In our second instalment of the interview series digging into our collaboration with NFT music marketplace Twelve x Twelve, we chat to Jan Denecke, the platform’s co-founder, CEO, and a copyright and intellectual property law expert. Denecke untangles the legally groundbreaking potential of the NFT boom, for both creator and purchaser, in an era of famously complicated relationships between artist and output.
How, in your view, do NFTs clarify blurry areas of intellectual property law — especially in relation to copyright?
We ought to understand NFTs as ownership certificates related to specific assets. That asset can be a copyright. The certificate allows you to document and prove that you are the rightful owner of that right that had been transferred to you. That means suddenly you can indirectly own and trade rights in the digital world in transferring the ownership certificate, which is the token. Knowing this opens completely new ways for copyright owners to sell, trade and share their rights on digital platforms because if they decide to use these new “distribution” methods they will always be able to identify the rightful owner and have full insight into royalties that had been paid in regards to that right. The impact would be huge, because this would solve the biggest problem in the intellectual property world, which is theft.
What, in your view, is the most promising feature of NFTs?
The most promising features are its being the ownership certificate, and its being tradable without becoming fungible.
What, if anything, do you think people should be cautious of in enabling the limitless growth and expansion of NFTs?
We should be aware of the fact that you basically can put anything into the “NFT-Box” — but you need to be sure that you have the right to do that. NFTs do not give carte blanche to create whatever you want. You need to be the rightful owner of the content in order to tokenize it. When that is not the case, we will risk having third parties infringing the rights hooked to NFTs already in circulation, which is the complete opposite of what NFT should stand for, in the copyright world.
What are the main ways in which NFTs can benefit the artist?
Mainly by generating new streams of revenue, and branching into the secondary market via flipping fees. NFTs offer further transparency on licensing history.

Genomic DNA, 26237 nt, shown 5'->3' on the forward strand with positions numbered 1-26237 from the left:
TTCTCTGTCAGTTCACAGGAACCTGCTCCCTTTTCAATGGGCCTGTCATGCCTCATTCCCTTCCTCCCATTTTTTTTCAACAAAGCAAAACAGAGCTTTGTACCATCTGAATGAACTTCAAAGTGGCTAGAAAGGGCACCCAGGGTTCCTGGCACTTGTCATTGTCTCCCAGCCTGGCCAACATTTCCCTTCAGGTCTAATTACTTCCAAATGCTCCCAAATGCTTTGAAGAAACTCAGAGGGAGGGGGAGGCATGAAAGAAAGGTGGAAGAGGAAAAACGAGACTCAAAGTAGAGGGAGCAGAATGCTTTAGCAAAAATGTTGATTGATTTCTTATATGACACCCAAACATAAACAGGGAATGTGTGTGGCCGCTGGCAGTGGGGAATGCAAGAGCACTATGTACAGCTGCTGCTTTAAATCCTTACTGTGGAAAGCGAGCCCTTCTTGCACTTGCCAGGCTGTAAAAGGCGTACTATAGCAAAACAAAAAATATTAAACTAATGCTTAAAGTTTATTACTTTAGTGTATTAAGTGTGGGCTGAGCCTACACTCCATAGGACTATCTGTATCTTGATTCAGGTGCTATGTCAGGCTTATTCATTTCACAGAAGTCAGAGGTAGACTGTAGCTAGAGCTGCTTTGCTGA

What are the main ways in which NFTs can benefit the buyer?
The buyer can ensure that they can document their ownership, and can digitally trade it to liquidate their investment. Besides, the buyer is able to present and use the NFT in all different facets of the metaverse, and such.
How, in your view, does the NFT hype change the notion of ownership — from legal, social and cultural perspectives?
From a legal perspective, it is clear: NFTs allow to prove the ownership without changing anything in the legal relationship. From a cultural standpoint, I would say it changes the perspective of ownership. Ownership now begins to compete with classic consumption. In layman’s terms, to give an example: Spotify is a place where we only consume music, without any claim to it. NFTs may become a new means to celebrate ownership, akin to the days of vinyl.
What excites you the most about the future of the NFT?
NFTs can give power back to the creators, and reward them for their output.
What have you enjoyed the most about integrating the concept of NFTs in your work for 12×12?
Working with the team and contributors together – especially the creatives — has been the most rewarding part.
Have there been any unexpected challenges in putting together this new platform?
If you are deploying an innovative platform there is a lot of education you have to carry out in order to convince the people that this is the next big thing. This is rather time and resource-consuming, and therefore challenging.
Do you think NFTs are here to stay? Why or why not?
Yes 100%. Because of all of the above.